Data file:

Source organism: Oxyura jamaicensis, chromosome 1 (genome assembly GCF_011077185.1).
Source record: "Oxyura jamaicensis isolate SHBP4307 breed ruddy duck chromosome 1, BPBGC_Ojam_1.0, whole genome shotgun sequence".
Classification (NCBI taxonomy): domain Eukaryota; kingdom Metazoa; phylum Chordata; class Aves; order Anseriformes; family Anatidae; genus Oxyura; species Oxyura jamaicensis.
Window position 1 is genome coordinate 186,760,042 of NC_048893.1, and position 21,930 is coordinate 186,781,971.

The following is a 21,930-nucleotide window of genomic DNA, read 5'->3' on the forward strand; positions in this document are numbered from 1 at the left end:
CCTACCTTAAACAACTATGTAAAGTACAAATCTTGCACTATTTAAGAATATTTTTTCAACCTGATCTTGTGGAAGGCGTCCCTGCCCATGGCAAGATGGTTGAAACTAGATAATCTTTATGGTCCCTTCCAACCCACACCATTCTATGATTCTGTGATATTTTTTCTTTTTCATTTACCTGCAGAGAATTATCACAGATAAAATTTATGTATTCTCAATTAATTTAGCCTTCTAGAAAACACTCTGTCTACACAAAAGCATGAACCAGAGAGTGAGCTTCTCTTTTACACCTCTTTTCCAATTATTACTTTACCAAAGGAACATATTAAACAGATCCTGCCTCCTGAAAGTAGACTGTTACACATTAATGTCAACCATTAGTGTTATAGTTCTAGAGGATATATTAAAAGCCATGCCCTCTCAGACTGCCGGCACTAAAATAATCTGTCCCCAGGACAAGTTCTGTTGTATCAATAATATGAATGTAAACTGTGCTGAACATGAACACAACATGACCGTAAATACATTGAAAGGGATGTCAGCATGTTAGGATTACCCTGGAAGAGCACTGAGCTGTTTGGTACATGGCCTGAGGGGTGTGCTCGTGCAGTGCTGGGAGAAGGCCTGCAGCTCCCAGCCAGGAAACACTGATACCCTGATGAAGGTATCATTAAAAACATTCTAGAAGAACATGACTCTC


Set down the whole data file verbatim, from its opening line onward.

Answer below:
Source organism: Oxyura jamaicensis, chromosome 1 (genome assembly GCF_011077185.1).
Source record: "Oxyura jamaicensis isolate SHBP4307 breed ruddy duck chromosome 1, BPBGC_Ojam_1.0, whole genome shotgun sequence".
Classification (NCBI taxonomy): domain Eukaryota; kingdom Metazoa; phylum Chordata; class Aves; order Anseriformes; family Anatidae; genus Oxyura; species Oxyura jamaicensis.
Window position 1 is genome coordinate 186,760,042 of NC_048893.1, and position 21,930 is coordinate 186,781,971.

The following is a 21,930-nucleotide window of genomic DNA, read 5'->3' on the forward strand; positions in this document are numbered from 1 at the left end:
CCTACCTTAAACAACTATGTAAAGTACAAATCTTGCACTATTTAAGAATATTTTTTCAACCTGATCTTGTGGAAGGCGTCCCTGCCCATGGCAAGATGGTTGAAACTAGATAATCTTTATGGTCCCTTCCAACCCACACCATTCTATGATTCTGTGATATTTTTTCTTTTTCATTTACCTGCAGAGAATTATCACAGATAAAATTTATGTATTCTCAATTAATTTAGCCTTCTAGAAAACACTCTGTCTACACAAAAGCATGAACCAGAGAGTGAGCTTCTCTTTTACACCTCTTTTCCAATTATTACTTTACCAAAGGAACATATTAAACAGATCCTGCCTCCTGAAAGTAGACTGTTACACATTAATGTCAACCATTAGTGTTATAGTTCTAGAGGATATATTAAAAGCCATGCCCTCTCAGACTGCCGGCACTAAAATAATCTGTCCCCAGGACAAGTTCTGTTGTATCAATAATATGAATGTAAACTGTGCTGAACATGAACACAACATGACCGTAAATACATTGAAAGGGATGTCAGCATGTTAGGATTACCCTGGAAGAGCACTGAGCTGTTTGGTACATGGCCTGAGGGGTGTGCTCGTGCAGTGCTGGGAGAAGGCCTGCAGCTCCCAGCCAGGAAACACTGATACCCTGATGAAGGTATCATTAAAAACATTCTAGAAGAACATGACTCTC